By Dana Amihere
Gov. Martin O’Malley has said that he wants to review the state’s procurement practices to find a better, more efficient system, and the chair of House of Delegates government operations subcommittee, Del. Dan Morhaim, said that while the suggestion comes late in the governor’s term, it’s “better late than never.”
Gov. Martin O’Malley suggested a review of the state’s procurement process at the July 11 Board of Public Works meeting. The state needed outside procurement experts to “pull this apart and tell us how we can put it back together in a way that prevents fraud and abuse, but also allows us to make more timely and intelligent, predictable procurements,” O’Malley said.
While there have been procurement workgroups and task forces over the years, several headed by Morhaim himself, the delegate said that in the end, it’s an executive agency decision.
The Board of Public Works is charged with considering most state contracts exceeding $200,000. Most procurements are routine –– capital improvements, land and water preservation, sale or purchase of property, school construction projects –– but others can raise eyebrows.
In June, the Board approved up to $8.5 million for the Juvenile Services Department to place less than 20 youth out-of-state over the next three years. Last month, the University of Maryland, College Park’s business school was awarded up to $3.7 million over two years for events’ catering –– a service which could be provided by the university’s dining services.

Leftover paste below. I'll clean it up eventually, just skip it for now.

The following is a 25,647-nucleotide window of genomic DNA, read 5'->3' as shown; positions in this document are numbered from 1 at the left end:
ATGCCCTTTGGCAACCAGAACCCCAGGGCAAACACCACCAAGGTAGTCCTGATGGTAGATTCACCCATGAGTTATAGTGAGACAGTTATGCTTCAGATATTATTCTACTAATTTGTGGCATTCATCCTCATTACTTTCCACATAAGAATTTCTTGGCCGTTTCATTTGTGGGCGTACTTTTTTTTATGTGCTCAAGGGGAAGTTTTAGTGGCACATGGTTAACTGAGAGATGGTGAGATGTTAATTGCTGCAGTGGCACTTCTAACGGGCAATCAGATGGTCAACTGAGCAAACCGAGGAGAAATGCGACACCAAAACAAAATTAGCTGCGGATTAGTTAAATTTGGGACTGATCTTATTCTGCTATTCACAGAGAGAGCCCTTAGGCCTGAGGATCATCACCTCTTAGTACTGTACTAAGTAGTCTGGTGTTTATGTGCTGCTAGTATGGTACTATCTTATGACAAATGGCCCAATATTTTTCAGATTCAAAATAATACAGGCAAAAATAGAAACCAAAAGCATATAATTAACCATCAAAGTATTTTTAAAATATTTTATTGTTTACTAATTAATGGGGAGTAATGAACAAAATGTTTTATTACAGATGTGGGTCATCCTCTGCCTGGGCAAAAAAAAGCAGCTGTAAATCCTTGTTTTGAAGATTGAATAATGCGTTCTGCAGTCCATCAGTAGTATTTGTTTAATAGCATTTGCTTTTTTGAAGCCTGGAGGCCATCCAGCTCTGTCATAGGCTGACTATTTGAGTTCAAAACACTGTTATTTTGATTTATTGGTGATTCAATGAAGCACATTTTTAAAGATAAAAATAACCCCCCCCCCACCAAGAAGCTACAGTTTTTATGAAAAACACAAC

O’Malley’s remarks came on the heels of a controversial Human Resources Department contract. While the Board extended a $4.3 million contract for a child support enforcement call center, the Department wishes to look for new bidders.
Combined purchases save money
“For all intents and purposes, the State operates like one big company from a taxpayer’s point of view,” Morhaim said. “There’s no reason in the age of instant communication that this (procurement system) can’t be fixed,”
At one time, all 24 jurisdictions’ schools bought things separately. Establishing a school buying consortium bill, which allowed public and private schools to purchase together, launched him into the procurement world.
“Buying 10 basketballs there and 20 basketballs there is still a basketball so why not buy together and pass on the savings?” Morhaim said. The move saves 8-10% on purchasing costs per year, or about $400 million.
“It’s a very complicated area, pretty boring and can be tedious, and for that reason it’s often overlooked and under-appreciated. But even a small improvement in efficiency, like say 1%, can result in savings of tens or hundreds of millions of dollars.”
The overall state budget is $34 billion; 1% would be $340 million.